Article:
Brooklyn, New York, Auto Dealership Pulls Chimpanzee Commercial

Plaza Auto Mall pulled its “Trunk Monkey” commercial, featuring a live chimpanzee, after hearing from PETA and local residents about the cruelty inherent in training young great apes to perform for ads. The dealership stated, “Once we first heard of the possibility of the cruelty happening, we immediately discontinued all advertising.”

Source: PETA

Plaza Auto Mall Changes Tune After Learning Great Apes Are Beaten Into Performing

For Immediate Release: August 18, 2005
Contact: Amy Rhodes 757-622-7382

Brooklyn, N.Y. — After Plaza Auto Mall’s controversial “Trunk Monkey” commercial featuring a chimpanzee who is portrayed as rescuing a beleaguered driver caused public outcry and a response from PETA, the car dealership pulled the ad off the air. PETA will be awarding the dealership its “Compassionate Advertiser Award.”

PETA contacted auto dealer John Rossati after receiving complaints about his commercial from local viewers. Informing him about the cruel methods used in training great apes, PETA also reported that Honda, PUMA, and Keds recently pulled their commercials featuring great apes and that Men’s Wearhouse had pledged to never use great apes in ads. Furniture chain HomeUSA Warehouse and New Jersey auto dealership Malouf Ford pulled their entire ad campaigns featuring a chimpanzee and an orangutan, respectively, after corresponding with PETA.

A primatologist working undercover for a California facility that trains great apes for the TV and film industries witnessed trainers kicking, punching, and beating chimpanzees into submission. The orangutans and chimpanzees seen on TV are traumatically taken from their mothers. By the time they reach young adulthood, they are too powerful to be used and are often discarded at substandard roadside zoos or warehoused. The Jane Goodall Institute and the American Zoo & Aquarium Association recognize the unavoidable problems of using great apes for entertainment.

Plaza Auto Mall thanked PETA, saying, “Once we first heard of the possibility of the cruelty happening, we immediately discontinued all advertising.” Says PETA Director Debbie Leahy, “Plaza Auto Mall is sending a positive message that will resonate well beyond the Brooklyn community. These intelligent, social, and sensitive animals don’t deserve to be treated like punching bags by trainers.”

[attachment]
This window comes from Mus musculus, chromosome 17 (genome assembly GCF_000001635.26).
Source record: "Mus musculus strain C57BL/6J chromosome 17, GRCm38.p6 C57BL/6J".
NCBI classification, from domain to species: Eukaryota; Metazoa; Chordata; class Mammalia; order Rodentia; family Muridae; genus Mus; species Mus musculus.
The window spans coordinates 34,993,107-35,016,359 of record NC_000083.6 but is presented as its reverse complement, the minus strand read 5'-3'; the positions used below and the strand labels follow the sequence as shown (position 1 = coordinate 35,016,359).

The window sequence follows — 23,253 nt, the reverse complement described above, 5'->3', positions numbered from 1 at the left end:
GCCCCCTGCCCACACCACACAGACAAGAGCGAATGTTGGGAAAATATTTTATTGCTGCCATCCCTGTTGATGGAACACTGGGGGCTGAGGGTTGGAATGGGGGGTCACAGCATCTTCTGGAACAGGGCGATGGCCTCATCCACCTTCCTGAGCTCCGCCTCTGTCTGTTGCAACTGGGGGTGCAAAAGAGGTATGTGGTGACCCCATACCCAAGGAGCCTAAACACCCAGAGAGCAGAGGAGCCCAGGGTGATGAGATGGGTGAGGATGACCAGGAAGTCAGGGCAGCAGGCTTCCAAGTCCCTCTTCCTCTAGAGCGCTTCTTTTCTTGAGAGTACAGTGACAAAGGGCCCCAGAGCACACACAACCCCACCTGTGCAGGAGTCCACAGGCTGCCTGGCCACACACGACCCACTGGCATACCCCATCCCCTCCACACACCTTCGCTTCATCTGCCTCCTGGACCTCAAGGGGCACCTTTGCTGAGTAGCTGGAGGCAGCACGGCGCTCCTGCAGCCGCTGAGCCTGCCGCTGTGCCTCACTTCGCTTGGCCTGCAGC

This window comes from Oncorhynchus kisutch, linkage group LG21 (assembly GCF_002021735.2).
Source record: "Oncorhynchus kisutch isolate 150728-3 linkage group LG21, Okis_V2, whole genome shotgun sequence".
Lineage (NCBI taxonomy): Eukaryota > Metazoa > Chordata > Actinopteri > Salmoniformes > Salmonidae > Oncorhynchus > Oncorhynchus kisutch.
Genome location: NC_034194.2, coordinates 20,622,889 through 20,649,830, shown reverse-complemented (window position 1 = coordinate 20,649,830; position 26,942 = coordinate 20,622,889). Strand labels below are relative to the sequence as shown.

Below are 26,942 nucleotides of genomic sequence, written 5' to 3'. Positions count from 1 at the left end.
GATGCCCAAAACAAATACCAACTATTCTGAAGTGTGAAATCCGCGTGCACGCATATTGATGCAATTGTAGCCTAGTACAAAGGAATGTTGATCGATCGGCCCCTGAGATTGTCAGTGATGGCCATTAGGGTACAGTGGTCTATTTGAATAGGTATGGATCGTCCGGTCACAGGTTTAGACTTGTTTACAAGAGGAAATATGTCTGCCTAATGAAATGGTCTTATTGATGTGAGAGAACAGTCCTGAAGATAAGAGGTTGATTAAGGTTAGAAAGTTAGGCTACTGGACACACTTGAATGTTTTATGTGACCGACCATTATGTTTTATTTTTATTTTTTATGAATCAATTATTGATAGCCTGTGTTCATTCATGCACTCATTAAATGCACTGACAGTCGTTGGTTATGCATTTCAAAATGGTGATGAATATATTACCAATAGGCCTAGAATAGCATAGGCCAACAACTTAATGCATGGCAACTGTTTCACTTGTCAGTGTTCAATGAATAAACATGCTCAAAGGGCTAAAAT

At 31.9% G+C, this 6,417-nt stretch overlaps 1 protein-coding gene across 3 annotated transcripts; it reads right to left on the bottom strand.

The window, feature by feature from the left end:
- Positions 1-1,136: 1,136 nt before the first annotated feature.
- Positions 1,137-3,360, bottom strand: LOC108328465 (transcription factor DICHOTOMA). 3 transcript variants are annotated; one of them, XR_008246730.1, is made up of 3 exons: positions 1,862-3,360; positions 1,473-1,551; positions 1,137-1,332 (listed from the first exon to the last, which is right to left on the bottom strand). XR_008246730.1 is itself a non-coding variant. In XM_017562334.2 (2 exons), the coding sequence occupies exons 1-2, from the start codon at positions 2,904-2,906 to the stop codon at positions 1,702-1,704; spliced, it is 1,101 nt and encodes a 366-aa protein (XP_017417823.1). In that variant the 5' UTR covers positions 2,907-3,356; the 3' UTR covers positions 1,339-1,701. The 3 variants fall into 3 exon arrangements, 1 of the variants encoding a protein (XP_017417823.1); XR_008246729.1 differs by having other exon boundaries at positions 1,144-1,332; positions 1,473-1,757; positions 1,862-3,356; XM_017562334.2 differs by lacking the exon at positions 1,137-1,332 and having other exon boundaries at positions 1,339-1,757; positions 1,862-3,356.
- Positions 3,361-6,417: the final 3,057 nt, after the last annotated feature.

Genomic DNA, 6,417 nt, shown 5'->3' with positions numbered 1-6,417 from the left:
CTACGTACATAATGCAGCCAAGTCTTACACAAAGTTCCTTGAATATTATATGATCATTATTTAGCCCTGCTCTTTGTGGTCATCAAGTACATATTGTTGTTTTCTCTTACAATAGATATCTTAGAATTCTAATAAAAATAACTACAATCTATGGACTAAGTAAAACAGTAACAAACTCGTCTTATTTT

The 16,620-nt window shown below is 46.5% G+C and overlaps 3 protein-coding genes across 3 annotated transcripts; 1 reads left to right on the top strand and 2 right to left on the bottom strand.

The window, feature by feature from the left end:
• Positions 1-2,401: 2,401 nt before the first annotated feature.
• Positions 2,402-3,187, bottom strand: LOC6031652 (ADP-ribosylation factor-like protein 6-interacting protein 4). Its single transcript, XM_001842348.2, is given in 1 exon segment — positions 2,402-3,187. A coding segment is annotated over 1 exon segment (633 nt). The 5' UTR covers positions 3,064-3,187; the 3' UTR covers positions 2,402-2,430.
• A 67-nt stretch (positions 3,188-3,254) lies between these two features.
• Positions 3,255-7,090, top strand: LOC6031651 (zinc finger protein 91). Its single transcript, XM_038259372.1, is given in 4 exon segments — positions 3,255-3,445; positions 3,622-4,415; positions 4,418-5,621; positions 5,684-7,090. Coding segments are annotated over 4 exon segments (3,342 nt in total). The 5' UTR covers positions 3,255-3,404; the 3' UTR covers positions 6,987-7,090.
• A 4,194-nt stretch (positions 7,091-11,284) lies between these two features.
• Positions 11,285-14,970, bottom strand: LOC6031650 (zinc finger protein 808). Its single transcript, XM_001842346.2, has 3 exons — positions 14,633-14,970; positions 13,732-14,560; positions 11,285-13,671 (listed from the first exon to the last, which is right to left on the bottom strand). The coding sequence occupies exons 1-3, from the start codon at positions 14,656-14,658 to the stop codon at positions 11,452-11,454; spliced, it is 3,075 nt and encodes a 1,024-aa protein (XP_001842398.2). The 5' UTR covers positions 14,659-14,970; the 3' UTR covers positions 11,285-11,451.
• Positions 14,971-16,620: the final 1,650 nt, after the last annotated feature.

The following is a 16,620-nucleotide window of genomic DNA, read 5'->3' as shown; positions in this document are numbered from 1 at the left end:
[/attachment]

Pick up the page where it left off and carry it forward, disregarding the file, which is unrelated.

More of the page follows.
For more information, visit A copy of PETA’s letter to John Rossati is available upon request.

Things I learned at Maine Forest Rally 2005

Trunkmonkey Racing completed Maine Forest Rally the last weekend in July and as my first stage rally I learned quite a few new and interesting tidbits of information. The following is a brief overview:

  1. The navigator is always right (stupid driver).
  2. When in doubt, refer to Rule #1.
  3. When the navigator yells “What the **** are you doing?!?! I said DON’T enter the control!”, shrug it off and refer to Rule #1.
  4. Rally school and past Rallycross experience promotes reflex. When you’re all of a sudden pointed at the woods at 75 MPH you don’t feel any adrenaline…you just countersteer and continue driving like nothing happened.
  5. Mini sledgehammers are a toolkit requirement to fix bent wheels on stage.
  6. Carry LOTS of water in the car for hydration at stage start and stage finish between service stops.
  7. Driving suits have a bottom zipper to assist in Driver and Co-Driver relief. It took us until SS5 to figure that out.
  8. Falken gravel tires have really soft sidewalls compared to Michelins. Start at 30 to 31 PSI and adjust from there (per Nick from Team O’Neil).
  9. Running with your lights on is good for safety but bad for photographs; it looks like your brakes are on in all the photos.
  10. Dust sucks. A lot. Carry rags in the car to stuff and duct tape into all the little crevices that dust will blow in through (cage passthroughs in the firewall).
  11. Figure out where you’re going to store helmets during transit before you get out on stage (we didn’t have time to install our helmet hooks).
  12. Conserve brakes; driving blind at Maine with tulips caused me to do a lot of early and heavy left foot braking and trail braking because I didn’t know the corners. After 15.5 stage miles there was a lot of brake fade even with synthetic DOT5 and Porterfield R-4s.
  13. Park your service vehicles in front of your trailer overnight so no one blocks it in.
  14. The first night stage you do you won’t even notice the photographer’s flashes going off; it wasn’t until I looked at the in-car that I even realized how many flashes there were.
  15. Doing 90 MPH through the giant blowup Red Bull display makes you feel all warm and fuzzy inside.
  16. It’s your navigator’s job to watch the mirrors for traffic that wants to pass. The first time you look in the mirror at 80 MPH and unexpectedly see nothing but hood it’ll scare the **** out of you.
  17. Make sure your navigator has a place for spare pens; dust destroys Sharpies.
  18. Gaffer tape is your friend.
  19. Toilet paper in the toolkit. Just in case.